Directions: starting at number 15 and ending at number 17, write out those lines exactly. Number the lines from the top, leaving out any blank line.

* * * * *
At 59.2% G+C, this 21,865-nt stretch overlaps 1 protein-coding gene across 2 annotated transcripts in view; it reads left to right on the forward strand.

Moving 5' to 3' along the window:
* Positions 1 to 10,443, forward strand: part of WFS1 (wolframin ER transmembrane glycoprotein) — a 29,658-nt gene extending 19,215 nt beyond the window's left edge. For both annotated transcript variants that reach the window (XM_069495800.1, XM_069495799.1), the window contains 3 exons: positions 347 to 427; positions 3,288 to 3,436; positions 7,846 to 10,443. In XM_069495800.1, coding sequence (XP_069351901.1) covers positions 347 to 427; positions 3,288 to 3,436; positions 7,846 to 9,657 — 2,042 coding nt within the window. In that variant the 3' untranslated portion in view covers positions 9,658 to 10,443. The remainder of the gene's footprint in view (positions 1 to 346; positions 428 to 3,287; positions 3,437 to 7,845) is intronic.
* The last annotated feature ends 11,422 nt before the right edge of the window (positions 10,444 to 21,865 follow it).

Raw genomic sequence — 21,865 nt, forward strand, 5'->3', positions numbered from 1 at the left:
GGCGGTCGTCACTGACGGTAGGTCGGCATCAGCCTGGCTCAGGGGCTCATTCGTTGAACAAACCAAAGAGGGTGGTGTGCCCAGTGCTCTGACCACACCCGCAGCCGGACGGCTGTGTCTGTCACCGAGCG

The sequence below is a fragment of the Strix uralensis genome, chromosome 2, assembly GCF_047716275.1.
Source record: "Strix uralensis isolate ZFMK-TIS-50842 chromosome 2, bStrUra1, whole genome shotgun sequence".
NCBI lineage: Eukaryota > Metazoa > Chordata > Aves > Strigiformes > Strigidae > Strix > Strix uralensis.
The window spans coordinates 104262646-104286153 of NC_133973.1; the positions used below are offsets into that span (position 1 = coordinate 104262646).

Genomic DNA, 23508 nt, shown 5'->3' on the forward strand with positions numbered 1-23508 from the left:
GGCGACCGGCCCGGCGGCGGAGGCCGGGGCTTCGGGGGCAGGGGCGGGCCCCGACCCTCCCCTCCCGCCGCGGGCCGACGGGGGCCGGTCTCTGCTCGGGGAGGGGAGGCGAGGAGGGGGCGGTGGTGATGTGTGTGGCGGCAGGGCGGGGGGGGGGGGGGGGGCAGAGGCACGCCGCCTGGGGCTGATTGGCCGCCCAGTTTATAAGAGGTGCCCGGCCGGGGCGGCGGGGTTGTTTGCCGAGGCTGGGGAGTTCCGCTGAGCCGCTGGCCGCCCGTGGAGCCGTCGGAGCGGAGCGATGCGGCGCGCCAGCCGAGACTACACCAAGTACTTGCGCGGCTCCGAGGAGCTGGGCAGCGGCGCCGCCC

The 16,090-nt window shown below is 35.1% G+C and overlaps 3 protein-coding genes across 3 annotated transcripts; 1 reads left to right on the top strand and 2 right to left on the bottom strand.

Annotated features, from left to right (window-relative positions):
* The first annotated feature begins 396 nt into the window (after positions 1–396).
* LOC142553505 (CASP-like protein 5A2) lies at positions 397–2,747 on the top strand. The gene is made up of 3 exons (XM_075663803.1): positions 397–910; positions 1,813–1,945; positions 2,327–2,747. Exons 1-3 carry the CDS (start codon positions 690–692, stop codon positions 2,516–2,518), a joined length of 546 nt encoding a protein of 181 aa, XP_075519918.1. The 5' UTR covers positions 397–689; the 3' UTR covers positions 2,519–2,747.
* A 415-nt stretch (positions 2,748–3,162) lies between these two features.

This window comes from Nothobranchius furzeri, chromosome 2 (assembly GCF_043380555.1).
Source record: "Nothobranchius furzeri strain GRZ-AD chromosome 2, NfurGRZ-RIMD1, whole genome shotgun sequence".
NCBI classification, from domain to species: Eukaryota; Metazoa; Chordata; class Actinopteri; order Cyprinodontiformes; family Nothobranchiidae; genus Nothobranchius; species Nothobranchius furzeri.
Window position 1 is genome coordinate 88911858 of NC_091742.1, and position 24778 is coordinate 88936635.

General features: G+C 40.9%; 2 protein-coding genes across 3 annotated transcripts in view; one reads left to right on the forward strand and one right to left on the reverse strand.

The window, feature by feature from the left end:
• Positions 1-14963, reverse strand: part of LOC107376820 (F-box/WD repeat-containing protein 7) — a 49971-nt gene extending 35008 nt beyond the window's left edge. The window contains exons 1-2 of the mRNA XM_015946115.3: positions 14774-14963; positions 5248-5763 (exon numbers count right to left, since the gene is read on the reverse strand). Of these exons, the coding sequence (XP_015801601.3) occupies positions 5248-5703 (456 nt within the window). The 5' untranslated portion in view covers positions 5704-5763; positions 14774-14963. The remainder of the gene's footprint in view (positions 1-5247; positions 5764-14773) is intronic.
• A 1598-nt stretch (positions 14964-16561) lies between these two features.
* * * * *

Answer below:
* The first annotated feature begins 396 nt into the window (after positions 1–396).
* LOC142553505 (CASP-like protein 5A2) lies at positions 397–2,747 on the top strand. The gene is made up of 3 exons (XM_075663803.1): positions 397–910; positions 1,813–1,945; positions 2,327–2,747. Exons 1-3 carry the CDS (start codon positions 690–692, stop codon positions 2,516–2,518), a joined length of 546 nt encoding a protein of 181 aa, XP_075519918.1. The 5' UTR covers positions 397–689; the 3' UTR covers positions 2,519–2,747.
* A 415-nt stretch (positions 2,748–3,162) lies between these two features.